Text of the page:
Foreign companies value original opinions highly, if they contribute to work process improvements or overall performance. This is another point of difference from Japanese companies.

Business environments are evolving at breakneck speed, and consumer needs are constantly shifting. If companies wish to identify and meet consumer needs at the earliest opportunity, then they must come up with creative products and services. Indeed, unless they continue to respond swiftly to these changes, they may face existential difficulties.

Given these circumstances, foreign companies place high value on human resources that are capable of reforming existing work processes, or of proposing products and services that rivals do not possess—even if their ideas are entirely without precedent.

In addition, foreign companies are committed to the idea that encouraging diverse human resources to express original viewpoints and to engage in lively discussions is indispensable for growth.

Since originality and initiative are so highly regarded, if you move to a foreign company, you can expect to find numerous opportunities to engage in work that is uniquely suited to your skillset; the environments you encounter will also provide an even greater sense of fulfillment and achievement.


4. Interpersonal skills are enhanced in global environments

Working at a foreign company in Japan, you will be required to develop not only your work skills but also your interpersonal skills. Globalized work environments mean you will be compelled to interact on a daily basis with Americans, Europeans, Asians—as well as bosses, colleagues, and clients from a host of other nations and cultures.

Japanese business etiquette and customs will at times prove ineffective—and you will have to be accepting of and respond flexibly to different cultures. However, if a company wishes to grow, it is dutybound to assemble an international workforce of talented employees, and enable them to exchange views while they work. Mingling with people from various races and cultures will also lead you to broaden your perspectives and attitudes. As a result, you may acquire the ability to come up with novel methods and solutions for dealing with clients.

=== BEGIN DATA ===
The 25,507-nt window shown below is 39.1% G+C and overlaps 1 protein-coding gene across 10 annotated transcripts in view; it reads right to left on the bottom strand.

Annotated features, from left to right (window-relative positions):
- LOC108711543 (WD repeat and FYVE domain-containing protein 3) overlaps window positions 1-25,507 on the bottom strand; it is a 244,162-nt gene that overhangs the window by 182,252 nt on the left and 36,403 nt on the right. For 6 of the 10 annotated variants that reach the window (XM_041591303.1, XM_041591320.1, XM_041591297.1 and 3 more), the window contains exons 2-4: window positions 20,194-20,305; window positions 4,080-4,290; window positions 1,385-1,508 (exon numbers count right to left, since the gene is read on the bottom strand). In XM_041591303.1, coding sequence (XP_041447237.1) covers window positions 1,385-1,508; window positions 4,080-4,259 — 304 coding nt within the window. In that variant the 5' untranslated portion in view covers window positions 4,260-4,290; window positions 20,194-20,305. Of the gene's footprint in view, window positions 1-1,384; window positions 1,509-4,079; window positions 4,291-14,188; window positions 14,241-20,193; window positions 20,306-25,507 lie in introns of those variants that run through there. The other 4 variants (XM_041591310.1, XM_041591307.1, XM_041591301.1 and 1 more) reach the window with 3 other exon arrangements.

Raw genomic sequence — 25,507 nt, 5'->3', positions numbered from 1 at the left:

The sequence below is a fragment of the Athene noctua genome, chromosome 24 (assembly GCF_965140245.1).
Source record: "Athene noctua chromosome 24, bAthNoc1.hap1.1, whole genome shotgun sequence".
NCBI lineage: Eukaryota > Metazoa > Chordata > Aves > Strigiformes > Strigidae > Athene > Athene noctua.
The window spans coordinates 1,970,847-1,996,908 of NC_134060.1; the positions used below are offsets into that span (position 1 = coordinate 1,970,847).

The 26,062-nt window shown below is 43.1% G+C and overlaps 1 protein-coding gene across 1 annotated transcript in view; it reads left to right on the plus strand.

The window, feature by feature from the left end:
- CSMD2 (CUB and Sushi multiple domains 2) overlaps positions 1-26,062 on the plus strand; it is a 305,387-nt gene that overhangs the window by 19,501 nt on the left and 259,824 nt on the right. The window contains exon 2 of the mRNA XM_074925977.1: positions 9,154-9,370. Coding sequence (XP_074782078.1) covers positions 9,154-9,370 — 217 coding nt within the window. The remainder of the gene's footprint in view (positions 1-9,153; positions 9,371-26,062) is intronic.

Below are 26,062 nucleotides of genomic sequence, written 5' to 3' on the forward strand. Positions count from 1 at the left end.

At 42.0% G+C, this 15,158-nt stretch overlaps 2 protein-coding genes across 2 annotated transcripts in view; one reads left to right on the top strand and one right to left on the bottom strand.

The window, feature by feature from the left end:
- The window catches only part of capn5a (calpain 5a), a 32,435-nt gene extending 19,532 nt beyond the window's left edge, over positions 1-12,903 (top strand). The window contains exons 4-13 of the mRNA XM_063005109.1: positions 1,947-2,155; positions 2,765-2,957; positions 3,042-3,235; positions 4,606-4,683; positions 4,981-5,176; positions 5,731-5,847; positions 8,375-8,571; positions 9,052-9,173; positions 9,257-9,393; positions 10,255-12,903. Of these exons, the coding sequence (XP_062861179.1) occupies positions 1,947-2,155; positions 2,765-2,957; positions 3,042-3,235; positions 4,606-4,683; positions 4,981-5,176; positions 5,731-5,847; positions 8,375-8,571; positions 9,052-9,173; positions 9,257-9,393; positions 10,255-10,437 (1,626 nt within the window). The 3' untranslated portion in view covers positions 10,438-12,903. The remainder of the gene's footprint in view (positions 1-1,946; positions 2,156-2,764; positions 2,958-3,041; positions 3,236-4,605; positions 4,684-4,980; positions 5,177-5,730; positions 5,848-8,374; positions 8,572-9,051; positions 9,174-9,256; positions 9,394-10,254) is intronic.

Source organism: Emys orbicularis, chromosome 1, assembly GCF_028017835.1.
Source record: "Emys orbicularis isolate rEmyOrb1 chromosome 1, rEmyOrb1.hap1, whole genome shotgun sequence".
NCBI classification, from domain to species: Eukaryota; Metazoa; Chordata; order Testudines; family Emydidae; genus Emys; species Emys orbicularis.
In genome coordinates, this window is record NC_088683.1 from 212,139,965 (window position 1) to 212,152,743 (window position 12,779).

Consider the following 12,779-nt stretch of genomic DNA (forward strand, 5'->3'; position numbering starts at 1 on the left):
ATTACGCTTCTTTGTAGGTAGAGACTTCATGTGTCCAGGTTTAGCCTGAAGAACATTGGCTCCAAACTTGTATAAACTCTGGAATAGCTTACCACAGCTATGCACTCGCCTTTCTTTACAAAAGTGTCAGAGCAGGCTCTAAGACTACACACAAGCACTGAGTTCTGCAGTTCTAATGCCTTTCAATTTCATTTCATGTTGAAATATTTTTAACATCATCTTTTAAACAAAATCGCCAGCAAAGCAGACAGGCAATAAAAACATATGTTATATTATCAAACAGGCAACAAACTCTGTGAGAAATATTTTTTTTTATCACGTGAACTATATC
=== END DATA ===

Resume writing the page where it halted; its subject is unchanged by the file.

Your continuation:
As you can see, one of the benefits of working for a foreign company in Japan is that, in addition to improving your skillsets, you will have the opportunity to grow as a person.


5. Foreign companies make it easy to achieve a work-life balance

Another advantage of working for a foreign company is that you can more easily maximize both your work and your private life—in other words, it is easier to achieve a work-life balance.

Since personnel assessments at foreign companies are based on performance, there is little value in working long hours without achieving results. On the contrary, a premium is placed on performing efficiently within prescribed timeframes.

So long as you continue to achieve the targets you have been set, many companies will allow you to choose flexible work hours or work from home, and freely adjust your work hours according to the volume of work you have. This means that you do not have to dedicate yourself wholly to your work and can, instead, take time to enjoy your private life—by immersing yourself in your hobbies, for example, or engaging in self-improvement activities.

Many foreign companies also provide favorable treatment to employees who are nursing family members, giving birth, or raising children. Compared to Japanese companies, then, there is a lower risk that your career will be disrupted by family commitments.

Clearly, one of the major attractions of foreign companies is that they make it easier for you to build the lifestyle of your dreams. They allow you to choose your preferred work style and develop your skillsets, yet still enjoy a wholesome private life.


Conclusion

When it comes to switching jobs, different people have different criteria—decisive factors may include the potential to improve your skills, increase your salary, or enrich your private life. As outlined above, foreign companies in Japan are more likely to fulfill your criteria, making it easier for you to shape your ideal career and lifestyle.

Robert Half is the largest recruitment agency in the world. Our Tokyo and Osaka Offices in Japan will connect you with job openings in various industries both at foreign companies in Japan and at major Japanese corporations with a global reach.

Even if you are new to changing jobs, our career consultants will provide you with committed support from the start of your job-finding process to the end. Please do not hesitate to contact us.

If you wish to keep up to date with the latest recruitment information for foreign companies in Japan, please check our jobseekers webpage.

Robert Half is itself a foreign company that operates in Japan. If you would like to find out more about our DEI and employee welfare initiatives, please visit the following page: Robert Half Career